I was thinking that if the light bodies are a dark matte finish, then chrome tubes (about 3/4" or 1" OD) with black hole plugs on the ends would make for a nice contrast.

    Also, do you have access to the inside tops of the light bodies? If so, you can drill holes through the tops of the bodies and just drill and tap holes in the undersides of the tubes to line up with those holes. That would make for a pretty clean and strong arrangement...You might even be able to get away with running your suspension cables through the tubes and hanging the fixture from the ends (with small holes at the tops of the black hole plugs on the ends. Angle the cables outward slightly to give better stability to the fixture...
     
  6. Aug 1, 2017 #5

    Nidum

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    Gold Member

    Maybe inverted T aluminium extrusion ? You can buy this from many sources and in a wide range of sizes . Some sizes are available black anodised .

    upload_2017-8-1_23-6-13.png
     
  7. Aug 1, 2017 #6

    berkeman

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    Staff: Mentor

    BTW, I hope that the structure under your aquarium in your drawing is made from some pretty beefy welded steel rectangular tubing. If that's wood, your light fixture will be illuminating a mess on the floor pretty shortly after you fill the tank, IMO.

    https://giantaquarium.files.wordpress.com/2013/03/img_0720.jpg
    img_0720.jpg
     
    Last edited: Aug 2, 2017
  8. Aug 1, 2017 #7
    Yah, Ill look into that. It's an interesting idea. Unfortunately I really dont want to tear into the housing of the lights, and If I remember correctly the threaded holes in the lights are tapped directly into the housing.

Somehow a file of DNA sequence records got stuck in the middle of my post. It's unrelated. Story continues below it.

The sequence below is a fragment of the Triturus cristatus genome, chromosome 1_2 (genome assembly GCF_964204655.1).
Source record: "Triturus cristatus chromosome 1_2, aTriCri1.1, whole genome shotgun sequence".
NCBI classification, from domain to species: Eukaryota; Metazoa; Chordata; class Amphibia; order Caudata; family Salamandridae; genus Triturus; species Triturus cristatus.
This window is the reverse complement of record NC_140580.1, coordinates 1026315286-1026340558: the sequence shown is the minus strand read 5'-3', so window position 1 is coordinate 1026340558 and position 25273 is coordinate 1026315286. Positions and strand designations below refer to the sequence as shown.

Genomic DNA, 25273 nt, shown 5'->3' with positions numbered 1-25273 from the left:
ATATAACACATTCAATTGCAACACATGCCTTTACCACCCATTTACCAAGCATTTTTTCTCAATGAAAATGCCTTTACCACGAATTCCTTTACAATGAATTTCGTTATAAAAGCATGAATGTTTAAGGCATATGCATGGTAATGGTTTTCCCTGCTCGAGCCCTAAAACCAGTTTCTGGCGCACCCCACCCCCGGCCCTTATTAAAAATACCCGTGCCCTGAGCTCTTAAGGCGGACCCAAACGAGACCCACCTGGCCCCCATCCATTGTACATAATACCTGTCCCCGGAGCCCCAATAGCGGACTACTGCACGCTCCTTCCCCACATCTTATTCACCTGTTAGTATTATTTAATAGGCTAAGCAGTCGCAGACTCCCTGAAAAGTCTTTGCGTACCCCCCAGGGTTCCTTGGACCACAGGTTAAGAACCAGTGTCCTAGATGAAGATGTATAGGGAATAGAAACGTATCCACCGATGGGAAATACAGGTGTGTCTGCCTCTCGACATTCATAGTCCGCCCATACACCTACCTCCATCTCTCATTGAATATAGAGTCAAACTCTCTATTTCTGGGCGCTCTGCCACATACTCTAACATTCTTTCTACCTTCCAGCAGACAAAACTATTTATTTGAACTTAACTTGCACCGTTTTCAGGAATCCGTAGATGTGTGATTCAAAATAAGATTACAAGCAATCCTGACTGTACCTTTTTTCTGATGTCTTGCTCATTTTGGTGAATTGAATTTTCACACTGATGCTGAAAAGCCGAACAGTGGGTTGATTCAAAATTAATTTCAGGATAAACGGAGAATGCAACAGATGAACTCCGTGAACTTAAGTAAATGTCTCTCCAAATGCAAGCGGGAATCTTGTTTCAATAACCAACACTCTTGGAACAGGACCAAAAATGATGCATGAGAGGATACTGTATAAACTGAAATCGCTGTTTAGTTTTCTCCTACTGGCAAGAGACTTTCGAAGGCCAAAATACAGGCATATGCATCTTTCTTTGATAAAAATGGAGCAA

The issue I could see with the T is both that I would have a hard time drilling the holes to run the mounting screws through, and that it isnt quite as low profile as I would like. Wouldn't angle stock be nearly the same strength as well?

    Yes infact it is made out of some really hefty 2in square stock and really nice welds. I figure it could easily handle more than twice the weight of the tank. currently the tanks is already on it and full, and its extremely sturdy. I really didnt want that sized mess. Total system volume is about 200 gal, and that much saltwater would do a bit of damage if let loose in a house. :wink:
     
  9. Aug 2, 2017 #8

    JBA

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    Square tubing might suit you better it will be easier to bolt to your fixtures and will be stronger in bending than round tubing; and, you can get decorative end inserts.
     
  10. Aug 3, 2017 #9
    True enough. So im assuming the general consensus is that most any flat stock will be unable to support the light without flex?
     
  11. Aug 3, 2017 #10

    Nidum

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    Have you considered using the support cables more effectively ? You could design a very elegant catenary suspension which would only require the bars to space the lights .